"So my dad took away my laptop because I wouldn’t give him the password. I wasn’t even allowed to type it in, he demanded to know the password to my personal computer because he thinks I’m “ doing things I’m not supposed to do. ” My sister is not, and never has been, held to the same standard when it came to passwords on her own phone etc. But my parents always suspect me of being “up to something” and will randomly ask to use my computer/ know the password, and when I say no, they get mad at me. In the past, they have taken away my devices and looked through them, which cased me a lot of anxiety and is part of the reason I don’t like it when people use my computer or go through the camera roll on my phone. Even as I type this, I’m being asked what I’m doing. If you think parents demanding to know the passwords to their child’s personal devices is a breach of privacy please reblog"I can understand wanting to know what your child is doing, or who they're talking to, or wanting to know what's going on in their life. Trust me, if I ever get to be a mother, I'm going to be such a paranoid and protective mother because I am aware of all the bad things that can happen to a child. Every teen, or at least most teens, have a computer that holds, basically, their life. Do you want to know what may be on there? Probably, and that's fine, that you care enough or are concerned enough to give enough of a shit that you want to see or go through their computer to know things, but seriously? If they're hiding things from you, or they just plain feel like their computer is something they can turn to rather than you, you're doing something wrong, not them. You should probably be building up trust and making sure they can confide in you. Demanding things from them and saying things like the following doesn't help:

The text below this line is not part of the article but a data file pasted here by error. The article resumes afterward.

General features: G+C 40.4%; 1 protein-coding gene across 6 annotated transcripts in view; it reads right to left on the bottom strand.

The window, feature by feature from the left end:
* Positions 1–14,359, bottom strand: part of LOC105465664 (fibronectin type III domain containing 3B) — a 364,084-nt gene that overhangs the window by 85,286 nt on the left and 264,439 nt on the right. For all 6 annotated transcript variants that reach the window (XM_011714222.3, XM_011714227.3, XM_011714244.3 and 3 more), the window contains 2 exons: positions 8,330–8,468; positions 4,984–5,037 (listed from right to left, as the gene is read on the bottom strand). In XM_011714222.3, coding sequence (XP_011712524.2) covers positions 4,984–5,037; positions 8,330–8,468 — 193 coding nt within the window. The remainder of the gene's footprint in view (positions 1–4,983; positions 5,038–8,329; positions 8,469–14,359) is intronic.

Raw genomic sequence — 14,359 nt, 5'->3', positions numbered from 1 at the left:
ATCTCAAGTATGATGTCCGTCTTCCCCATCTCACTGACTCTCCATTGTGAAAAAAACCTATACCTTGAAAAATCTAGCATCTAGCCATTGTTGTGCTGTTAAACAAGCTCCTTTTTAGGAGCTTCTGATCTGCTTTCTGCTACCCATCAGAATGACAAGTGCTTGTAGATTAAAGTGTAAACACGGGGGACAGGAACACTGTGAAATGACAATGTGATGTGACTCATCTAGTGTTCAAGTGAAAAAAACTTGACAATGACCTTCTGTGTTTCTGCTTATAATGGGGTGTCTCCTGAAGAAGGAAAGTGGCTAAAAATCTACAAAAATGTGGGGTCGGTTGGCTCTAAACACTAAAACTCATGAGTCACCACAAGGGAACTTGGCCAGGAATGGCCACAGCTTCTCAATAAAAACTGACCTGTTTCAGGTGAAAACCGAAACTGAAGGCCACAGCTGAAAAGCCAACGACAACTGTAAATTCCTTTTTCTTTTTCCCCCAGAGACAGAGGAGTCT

"As a parent, you don’t get privacy until you are on your own. My house, my rules, my money, my decision. Don’t like it? Too bad. I am the parent here. I’m not your friend. I’m your father."That's all fine and well, but let's be real, everyone needs privacy. If you don't give your kid privacy, or let them have their own things instead of constantly breathing down their neck and shoving your nose into every little part of their life, you're creating this resentment that they'll have toward you for a very long time and when they do get the chance to be on their own, there's a chance you might never see them again. They need privacy so they can have time for themselves, to relax, to figure things out. They need space to grow. Being a parent does not mean you are suddenly the owner or ruler of a person. Being a parent means you have created a life, that, let me remind you, did not ask to be created, and are now responsible for raising it to be a good, smart, and kind individual that can go out into the world when it's finally ready, and survive. If you really did a good job, then they probably have nothing to hide and there should be no reason for you to be demanding passwords to their phones or computers so you can snoop through all their stuff like they're hiding drugs from you. There's being protective and wanting to know things, and then there's being controlling and smothering your child.